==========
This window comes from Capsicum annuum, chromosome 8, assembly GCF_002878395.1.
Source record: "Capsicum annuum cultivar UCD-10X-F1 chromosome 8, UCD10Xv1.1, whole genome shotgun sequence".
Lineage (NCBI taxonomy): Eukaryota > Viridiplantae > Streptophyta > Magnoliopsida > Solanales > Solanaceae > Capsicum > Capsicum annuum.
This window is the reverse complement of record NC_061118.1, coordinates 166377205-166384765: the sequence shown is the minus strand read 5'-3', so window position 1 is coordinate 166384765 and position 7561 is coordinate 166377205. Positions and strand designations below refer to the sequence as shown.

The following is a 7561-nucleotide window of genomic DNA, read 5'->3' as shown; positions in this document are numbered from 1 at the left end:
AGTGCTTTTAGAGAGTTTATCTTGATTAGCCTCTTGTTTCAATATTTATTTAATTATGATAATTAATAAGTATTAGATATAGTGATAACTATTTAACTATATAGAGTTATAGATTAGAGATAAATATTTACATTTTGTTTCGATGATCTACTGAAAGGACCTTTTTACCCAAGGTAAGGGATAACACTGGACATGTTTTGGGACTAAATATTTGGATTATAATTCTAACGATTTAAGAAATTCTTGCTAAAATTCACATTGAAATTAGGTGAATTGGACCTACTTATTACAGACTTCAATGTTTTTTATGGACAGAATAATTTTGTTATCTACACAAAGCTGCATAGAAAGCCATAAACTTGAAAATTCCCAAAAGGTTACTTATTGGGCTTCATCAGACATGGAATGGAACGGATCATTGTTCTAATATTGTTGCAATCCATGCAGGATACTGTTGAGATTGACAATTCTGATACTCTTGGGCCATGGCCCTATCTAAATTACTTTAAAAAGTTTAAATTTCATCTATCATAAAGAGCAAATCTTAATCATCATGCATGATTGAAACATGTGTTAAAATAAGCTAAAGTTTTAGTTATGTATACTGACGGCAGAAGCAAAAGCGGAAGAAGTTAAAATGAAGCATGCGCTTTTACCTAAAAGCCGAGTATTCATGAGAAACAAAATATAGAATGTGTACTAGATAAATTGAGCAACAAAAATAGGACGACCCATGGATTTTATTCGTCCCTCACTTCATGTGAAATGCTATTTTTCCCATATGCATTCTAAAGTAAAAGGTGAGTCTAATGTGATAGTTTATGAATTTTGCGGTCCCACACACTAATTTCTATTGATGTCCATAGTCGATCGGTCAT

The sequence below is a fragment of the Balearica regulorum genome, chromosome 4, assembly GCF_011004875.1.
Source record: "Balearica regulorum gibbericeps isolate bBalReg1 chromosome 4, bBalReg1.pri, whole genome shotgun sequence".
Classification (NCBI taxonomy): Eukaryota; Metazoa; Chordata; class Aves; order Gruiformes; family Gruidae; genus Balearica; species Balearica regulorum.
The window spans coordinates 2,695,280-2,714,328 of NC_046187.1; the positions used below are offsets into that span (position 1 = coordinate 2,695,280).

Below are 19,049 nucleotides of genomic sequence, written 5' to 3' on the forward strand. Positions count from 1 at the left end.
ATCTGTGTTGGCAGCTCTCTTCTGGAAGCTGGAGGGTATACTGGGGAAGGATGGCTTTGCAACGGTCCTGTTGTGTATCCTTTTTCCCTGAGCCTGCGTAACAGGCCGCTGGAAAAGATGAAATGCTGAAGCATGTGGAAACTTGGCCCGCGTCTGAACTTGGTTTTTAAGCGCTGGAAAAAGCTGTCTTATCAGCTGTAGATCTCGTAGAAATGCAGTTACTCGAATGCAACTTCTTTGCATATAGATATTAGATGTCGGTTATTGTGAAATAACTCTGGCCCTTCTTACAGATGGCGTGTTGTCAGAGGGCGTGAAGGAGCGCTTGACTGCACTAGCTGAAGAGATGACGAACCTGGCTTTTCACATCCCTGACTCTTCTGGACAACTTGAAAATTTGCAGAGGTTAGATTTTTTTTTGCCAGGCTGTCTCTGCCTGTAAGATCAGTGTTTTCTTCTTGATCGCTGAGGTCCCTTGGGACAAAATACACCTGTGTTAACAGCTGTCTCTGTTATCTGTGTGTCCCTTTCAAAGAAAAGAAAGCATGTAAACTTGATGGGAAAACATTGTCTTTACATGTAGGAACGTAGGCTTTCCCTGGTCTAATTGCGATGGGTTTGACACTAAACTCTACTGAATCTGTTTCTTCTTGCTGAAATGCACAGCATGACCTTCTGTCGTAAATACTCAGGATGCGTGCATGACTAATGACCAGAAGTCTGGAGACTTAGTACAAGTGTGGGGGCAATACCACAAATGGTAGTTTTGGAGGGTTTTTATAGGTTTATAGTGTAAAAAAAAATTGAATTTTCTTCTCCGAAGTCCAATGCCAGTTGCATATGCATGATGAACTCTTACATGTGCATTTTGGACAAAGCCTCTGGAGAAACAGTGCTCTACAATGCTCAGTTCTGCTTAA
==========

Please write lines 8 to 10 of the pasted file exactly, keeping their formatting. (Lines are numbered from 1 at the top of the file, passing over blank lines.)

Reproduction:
Source record: "Balearica regulorum gibbericeps isolate bBalReg1 chromosome 4, bBalReg1.pri, whole genome shotgun sequence".
Classification (NCBI taxonomy): Eukaryota; Metazoa; Chordata; class Aves; order Gruiformes; family Gruidae; genus Balearica; species Balearica regulorum.
The window spans coordinates 2,695,280-2,714,328 of NC_046187.1; the positions used below are offsets into that span (position 1 = coordinate 2,695,280).